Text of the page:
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Quote Data provided by Reuters
Internet Body Director Sues for Access
Mon Mar 18, 2:15 PM ET
By Andy Sullivan
- The group that oversees the Internet's domain-name system was slapped with a lawsuit
Monday by one of its directors, who says he has been denied access to the organization's
Karl Auerbach, a director of the Internet Corporation
for Assigned Names and Numbers, filed suit in Los Angeles to gain access to travel
records, payroll figures, and other day-to-day details of the organization that oversees
the system that guides e-mail and Web browsers around cyberspace.
ICANN (news - web sites) staff has not allowed him to view the records, as required
under California law.
"ICANN management has denied me the tools I need to exercise
independent judgement and fulfill my duties as director," Auerbach said in a statement.
Staff members have sought to get Auerbach to sign a confidentiality agreement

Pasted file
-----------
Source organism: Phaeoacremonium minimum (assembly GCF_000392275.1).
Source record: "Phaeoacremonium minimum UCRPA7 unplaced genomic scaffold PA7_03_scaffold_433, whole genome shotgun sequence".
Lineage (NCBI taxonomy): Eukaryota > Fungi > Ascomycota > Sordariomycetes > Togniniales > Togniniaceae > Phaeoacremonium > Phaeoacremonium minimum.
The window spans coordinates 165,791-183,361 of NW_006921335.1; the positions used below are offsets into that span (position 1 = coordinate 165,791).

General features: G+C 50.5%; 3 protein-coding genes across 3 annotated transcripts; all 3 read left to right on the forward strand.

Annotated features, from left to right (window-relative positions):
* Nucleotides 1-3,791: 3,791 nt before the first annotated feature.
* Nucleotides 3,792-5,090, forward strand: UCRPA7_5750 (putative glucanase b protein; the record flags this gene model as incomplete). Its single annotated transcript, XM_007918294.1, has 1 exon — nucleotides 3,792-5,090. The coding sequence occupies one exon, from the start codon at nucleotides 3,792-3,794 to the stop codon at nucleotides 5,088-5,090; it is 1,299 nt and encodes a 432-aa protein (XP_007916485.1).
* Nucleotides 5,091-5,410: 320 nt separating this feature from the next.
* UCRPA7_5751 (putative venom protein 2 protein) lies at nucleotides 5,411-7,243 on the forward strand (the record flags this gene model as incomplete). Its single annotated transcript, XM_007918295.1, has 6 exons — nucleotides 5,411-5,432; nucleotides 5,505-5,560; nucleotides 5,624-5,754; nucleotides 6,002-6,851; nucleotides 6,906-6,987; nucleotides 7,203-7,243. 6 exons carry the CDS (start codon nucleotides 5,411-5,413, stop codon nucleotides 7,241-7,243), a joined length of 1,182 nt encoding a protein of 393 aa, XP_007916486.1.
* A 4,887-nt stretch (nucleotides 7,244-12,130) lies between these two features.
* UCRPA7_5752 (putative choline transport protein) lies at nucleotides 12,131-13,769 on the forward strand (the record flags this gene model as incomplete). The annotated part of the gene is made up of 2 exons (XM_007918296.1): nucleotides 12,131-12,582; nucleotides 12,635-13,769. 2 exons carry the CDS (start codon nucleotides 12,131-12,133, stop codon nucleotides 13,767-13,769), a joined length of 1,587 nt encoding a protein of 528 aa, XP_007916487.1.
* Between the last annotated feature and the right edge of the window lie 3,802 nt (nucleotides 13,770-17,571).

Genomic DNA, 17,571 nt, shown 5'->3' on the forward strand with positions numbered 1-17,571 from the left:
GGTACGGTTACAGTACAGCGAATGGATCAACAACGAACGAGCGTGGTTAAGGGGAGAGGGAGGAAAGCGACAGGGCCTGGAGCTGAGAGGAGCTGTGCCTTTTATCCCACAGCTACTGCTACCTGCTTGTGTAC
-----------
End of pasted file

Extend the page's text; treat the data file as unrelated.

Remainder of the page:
before viewing the records, a move he has resisted.
An ICANN spokeswoman was not
immediately available for comment.
The move is the latest in a long-running battle
between Auerbach and ICANN staff, whom he says wields too much control over the organization.
One of the few ICANN directors chosen by direct elections, Auerbach has been a
frequent critic of the organization and often casts the lone dissenting vote on ICANN
Formed in 1998 to take control of the Internet's domain-name system
from the U.S. government, ICANN has overseen the introduction of seven new domains
to join the likes of ".com" and ".org," and has encouraged start-up domain-name retailers
to challenge the monopoly once held by Network Solutions Inc., now a unit of VeriSign
But the nonprofit body has drawn criticism from those who say it does not
make decisions in a transparent fashion, and does not hold itself accountable to
the 500 million people who use the global computer network.
At a meeting in Accra,
Ghana, last week, the ICANN board said individuals users should have a say in the
organization, but did not commit to future elections.
The Electronic Frontier
Foundation, a cyberspace civil-liberties group, is representing Auerbach in the suit.